The classic hot rod scene was at the peak of its power between the 1950s and the start of the 1980s. People then began to turn their backs on these vehicles, but a hardy group of enthusiasts continued to carry their torch. That is a good thing because cars like this are probably more important today than at any time in automotive history. If you lift the hood on any modern high-performance vehicle, you will be confronted by acres of plastic and mysterious boxes filled with electronic black magic. Those cars leave little scope for a genuine enthusiast to gain satisfaction from the acts of tweaking and tuning. For those who enjoy finding grease under their fingernails, modern cars leave them in the cold. That raises the specter of those skills slowly disappearing from home workshops, which would be a tragedy for the classic car world. Hot rods are the genesis of the modern custom car scene, and that is why vehicles like this 1932 Ford 5-Window Coupe deserve to be preserved and enjoyed.


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  1. KDogg

    nice car. only thing that jumps out is that steering wheel just isn’t the right vibe

    Like 10
  2. Gunner

    331 Hemi to a 700R4? News to me. Obviously they made an adapter. The 331 was in the first year 300, correct? Personally, I would have went with a Ford Flathead using 24 stud Offenhauser heads and 2 Holley 94’s. Love the five-window. Looks badass just sitting still. Love the dog-dish look. Would change the steering wheel to something more vintage. Great write up.

    Like 7
  3. 86_Vette_Convertible

    Once had a 55 Dodge PU with a Desoto Hemi of roughly the same vintage. They are surprisingly easy to bring back to life after a long sleep. They can put out amazing power for their size. It still had the truck tranny which was something else, having a granny gear in it but it was still was fun.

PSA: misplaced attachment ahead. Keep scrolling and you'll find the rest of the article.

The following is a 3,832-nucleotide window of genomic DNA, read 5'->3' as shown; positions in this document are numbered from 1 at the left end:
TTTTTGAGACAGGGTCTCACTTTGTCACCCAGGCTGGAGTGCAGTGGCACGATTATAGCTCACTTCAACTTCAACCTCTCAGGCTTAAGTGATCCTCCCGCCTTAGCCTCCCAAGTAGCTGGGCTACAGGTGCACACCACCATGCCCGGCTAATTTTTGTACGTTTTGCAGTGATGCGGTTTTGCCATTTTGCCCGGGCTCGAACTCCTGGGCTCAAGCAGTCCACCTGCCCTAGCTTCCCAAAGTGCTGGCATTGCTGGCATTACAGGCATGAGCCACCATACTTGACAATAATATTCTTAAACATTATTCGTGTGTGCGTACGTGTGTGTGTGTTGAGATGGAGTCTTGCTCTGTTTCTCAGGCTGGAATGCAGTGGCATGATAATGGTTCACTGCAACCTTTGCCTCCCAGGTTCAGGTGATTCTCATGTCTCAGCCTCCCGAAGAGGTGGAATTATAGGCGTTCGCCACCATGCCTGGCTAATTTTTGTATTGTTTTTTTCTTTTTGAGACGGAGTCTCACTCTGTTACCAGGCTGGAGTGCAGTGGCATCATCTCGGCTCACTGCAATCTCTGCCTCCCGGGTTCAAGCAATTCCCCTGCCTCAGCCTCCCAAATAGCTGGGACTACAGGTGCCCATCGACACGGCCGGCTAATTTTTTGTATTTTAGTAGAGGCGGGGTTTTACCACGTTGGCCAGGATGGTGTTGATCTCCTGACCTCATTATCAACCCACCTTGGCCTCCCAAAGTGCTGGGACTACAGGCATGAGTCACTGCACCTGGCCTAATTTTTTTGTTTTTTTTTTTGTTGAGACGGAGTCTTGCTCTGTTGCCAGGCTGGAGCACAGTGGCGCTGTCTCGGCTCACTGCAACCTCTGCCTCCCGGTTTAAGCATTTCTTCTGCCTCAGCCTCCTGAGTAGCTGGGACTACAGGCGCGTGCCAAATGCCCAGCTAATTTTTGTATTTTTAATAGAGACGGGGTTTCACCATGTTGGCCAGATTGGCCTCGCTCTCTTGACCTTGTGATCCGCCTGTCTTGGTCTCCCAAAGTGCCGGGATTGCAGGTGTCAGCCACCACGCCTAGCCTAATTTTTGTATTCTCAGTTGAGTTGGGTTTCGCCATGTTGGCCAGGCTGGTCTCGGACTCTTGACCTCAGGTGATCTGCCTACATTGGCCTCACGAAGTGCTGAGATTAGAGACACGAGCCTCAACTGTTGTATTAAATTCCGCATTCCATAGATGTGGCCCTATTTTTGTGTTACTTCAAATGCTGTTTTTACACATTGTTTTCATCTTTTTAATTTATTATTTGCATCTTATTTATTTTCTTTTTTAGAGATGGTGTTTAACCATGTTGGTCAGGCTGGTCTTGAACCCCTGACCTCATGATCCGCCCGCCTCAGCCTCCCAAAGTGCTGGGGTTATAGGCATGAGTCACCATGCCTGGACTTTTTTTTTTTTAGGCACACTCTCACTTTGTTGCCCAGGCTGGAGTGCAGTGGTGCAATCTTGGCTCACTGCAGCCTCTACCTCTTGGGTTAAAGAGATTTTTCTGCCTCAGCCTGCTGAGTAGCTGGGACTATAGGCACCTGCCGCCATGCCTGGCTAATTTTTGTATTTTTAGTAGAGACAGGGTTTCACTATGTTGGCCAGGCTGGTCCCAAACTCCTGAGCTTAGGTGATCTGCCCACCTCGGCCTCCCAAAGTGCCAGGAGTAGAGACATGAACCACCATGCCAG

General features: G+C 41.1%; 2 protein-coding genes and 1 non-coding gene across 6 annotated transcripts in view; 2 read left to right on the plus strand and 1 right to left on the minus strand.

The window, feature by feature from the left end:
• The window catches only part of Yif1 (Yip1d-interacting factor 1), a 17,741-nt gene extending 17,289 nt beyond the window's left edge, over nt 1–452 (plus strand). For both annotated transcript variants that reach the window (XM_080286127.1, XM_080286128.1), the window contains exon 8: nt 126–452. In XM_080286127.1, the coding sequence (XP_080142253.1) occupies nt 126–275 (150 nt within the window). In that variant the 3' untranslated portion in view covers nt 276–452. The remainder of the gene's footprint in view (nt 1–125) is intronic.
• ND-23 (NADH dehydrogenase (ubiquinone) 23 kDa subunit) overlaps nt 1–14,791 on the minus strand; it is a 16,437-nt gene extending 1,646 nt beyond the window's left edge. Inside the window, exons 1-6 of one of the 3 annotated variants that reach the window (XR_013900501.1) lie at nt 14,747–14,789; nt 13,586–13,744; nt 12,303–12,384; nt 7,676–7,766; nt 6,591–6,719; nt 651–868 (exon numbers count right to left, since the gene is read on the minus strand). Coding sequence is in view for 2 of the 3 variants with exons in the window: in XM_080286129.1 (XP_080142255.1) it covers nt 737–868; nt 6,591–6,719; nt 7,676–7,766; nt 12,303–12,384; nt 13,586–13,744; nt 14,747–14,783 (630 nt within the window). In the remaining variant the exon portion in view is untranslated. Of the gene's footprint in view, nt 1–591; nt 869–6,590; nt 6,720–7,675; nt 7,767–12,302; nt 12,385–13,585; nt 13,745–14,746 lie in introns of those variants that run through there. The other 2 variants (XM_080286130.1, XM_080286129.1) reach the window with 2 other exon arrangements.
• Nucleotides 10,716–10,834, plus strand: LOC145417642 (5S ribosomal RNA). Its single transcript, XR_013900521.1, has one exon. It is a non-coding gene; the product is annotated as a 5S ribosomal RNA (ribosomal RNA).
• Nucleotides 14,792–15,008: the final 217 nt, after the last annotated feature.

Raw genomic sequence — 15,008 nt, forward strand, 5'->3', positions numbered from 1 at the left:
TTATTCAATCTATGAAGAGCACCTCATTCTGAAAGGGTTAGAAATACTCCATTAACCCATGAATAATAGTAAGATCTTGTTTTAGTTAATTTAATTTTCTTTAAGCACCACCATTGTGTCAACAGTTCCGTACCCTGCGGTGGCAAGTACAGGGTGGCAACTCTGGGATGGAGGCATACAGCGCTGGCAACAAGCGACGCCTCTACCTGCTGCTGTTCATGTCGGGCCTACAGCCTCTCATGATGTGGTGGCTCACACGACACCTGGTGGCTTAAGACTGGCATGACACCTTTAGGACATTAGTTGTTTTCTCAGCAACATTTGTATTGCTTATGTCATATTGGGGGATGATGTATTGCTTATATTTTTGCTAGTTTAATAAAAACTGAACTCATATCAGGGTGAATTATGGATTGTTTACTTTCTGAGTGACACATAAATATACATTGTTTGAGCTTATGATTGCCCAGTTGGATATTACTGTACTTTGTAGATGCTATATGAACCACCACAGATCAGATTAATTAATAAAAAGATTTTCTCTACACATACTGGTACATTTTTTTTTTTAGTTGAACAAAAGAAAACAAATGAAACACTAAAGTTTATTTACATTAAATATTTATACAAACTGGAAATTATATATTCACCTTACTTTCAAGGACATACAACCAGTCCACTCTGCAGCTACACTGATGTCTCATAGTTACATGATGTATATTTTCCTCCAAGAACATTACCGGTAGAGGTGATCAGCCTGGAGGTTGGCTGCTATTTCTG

As far as this coupe goes, I like it and hope someone that appreciates it puts it back on the highway.

    Like 2
  4. Dave

    60 years ago, they made engine/transmission adapters for practically anything you were likely to find in a wrecking yard. I remember seeing them in a J.C. Whitney catalog.
    Now…punch that Hemi out to 392 cubes, add the dual-quad manifold and a hot cam, and let’s go looking for Milner…

    Like 8
    • RKS

      You can’t punch a 331 out to a 392. The 331 is a low deck block and the 392 is a raised deck block. They are different creatures in other ways as well.

      Like 6
  5. David Scully

    This deuce 5-window shows a lot more genuine ‘hot rod’ work than the much less modified ’32 featured a few iteration back with a Chev V8 install. This builder split the front wishbone and added a later rear end while still using the original transverse rear spring. I’d guess that the main reason there are no side panels on the hood isn’t so much to show off the hemi, but rather the fact that the heads hang out over the frame rails by about 3-4″ at the front, requiring some very fancy body work – even on a flat panel replacement.

    Like 4
  6. Ron Trainor

    Wonderful write-up!!

  7. Morley Member

    Now that is just about a perfect hot rod. And I want it, but I would need to trade something—-I have no more room. Morley

    Like 2
    • Morley Member

      Trade for this and some cash ????????? Please please please

      Like 1
  8. tony t

    The torque convertor is swingin’ around in the breeze! Yikes.